His most famous work was a trilogy on the origins and transformations of global capitalism, which began in 1994 with a book that reinterpreted the evolution of capitalism, The Long Twentieth Century: Money, Power, and the Origins of Our Times. The book is a classic in the field, published in at least ten languages. Giovanni completed a second edition of The Long Twentieth Century in 2009. In 1999, he published Chaos and Governance in the Modern World System with Beverly Silver, and in 2007, he published Adam Smith in Beijing: Lineages of the Twenty-First Century, comparing Western and East Asian economic development and exploring China’s rise as an economic world power.

    Although in many ways intellectually close to Immanuel Wallerstein, Arrighi tends to ascribe greater significance to the recent shift in economic power to East Asia. He also emphasized his debt to Adam Smith, Max Weber, Karl Marx, Antonio Gramsci, Karl Polanyi and Joseph Schumpeter.

    Arrighi died in his home in Baltimore on June 18, 2009 at 11 a.m. He had been diagnosed with cancer in July 2008. He is survived by his wife and partner in scholarship, Professor Beverly Silver, and his son Andrea Arrighi.

    A retrospective interview by David Harvey on his intellectual trajectory, The Winding Paths of Capital, was published in the March/April 2009 issue of New Left Review.

    Works

    Monographs

    • 1967 The Political Economy of Rhodesia
    • 1973 Essays on the Political Economy of Africa
    • 1978 Geometry of Imperialism
    • 1982 Dynamics of Global Crisis
    • 1985 Semiperipheral Development: The Politics of Southern Europe in the Twentieth Century
    • 1989 Antisystemic Movements
    • 1990 Transforming the Revolution: Social Movements and the World System
    • 1994 The Long Twentieth Century: Money, Power, and the Origins of Our Times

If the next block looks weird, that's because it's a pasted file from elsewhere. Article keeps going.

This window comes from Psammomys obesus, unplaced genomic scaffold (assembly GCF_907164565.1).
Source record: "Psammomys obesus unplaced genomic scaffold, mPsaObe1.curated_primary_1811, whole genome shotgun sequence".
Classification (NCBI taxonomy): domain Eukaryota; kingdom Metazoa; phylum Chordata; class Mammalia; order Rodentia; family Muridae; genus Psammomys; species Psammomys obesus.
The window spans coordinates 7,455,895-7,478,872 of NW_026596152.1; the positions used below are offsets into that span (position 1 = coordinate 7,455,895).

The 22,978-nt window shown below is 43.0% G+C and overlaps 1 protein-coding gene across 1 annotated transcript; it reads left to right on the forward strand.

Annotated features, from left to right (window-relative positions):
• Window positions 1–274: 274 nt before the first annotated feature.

• 1999 Chaos and Governance in the Modern World System (with Beverly J. Silver)
    • 2003 The Resurgence of East Asia: 500, 150 And 50 Year Perspectives
    • 2007 Adam Smith in Beijing: Lineages of the Twenty-First Century Reviewed by Mark Elvin, New Left Review, 52, July-August, 2008.

    Journal articles and book chapters since 2001

    • “Workers North and South” (with B.J. Silver) in C. Leys and L. Panich, eds., The Socialist Register 2001. London: The Merlin Press, 2000. Reprinted (abridged) in L. Amoore, ed., The Global Resistance Reader. London and New York: Routledge, 2005.
    • Braudel, Capitalism and the New Economic Sociology“, Review, XXIV, 1, 2001.
    • “Capitalist development in World-historical Perspective”, (with J. Moore). In R. Albritton, M. Itoh, R. Westra, A. Zuege, (eds.), Phases of Capitalist Development: Booms, Crises and Globalization. London: Macmillan, 2001.
    • “Capitalism and World Dis(order)” (with B. J. Silver), Review of International Studies, XXVII, 2001.
    • “Global Capitalism and the Persistence of the North-South Divide”, Science and Society, LXIV, 4, 2001.
    • The African Crisis. World Systemic and Regional Aspects“. New Left Review II/15 (May-June 2002).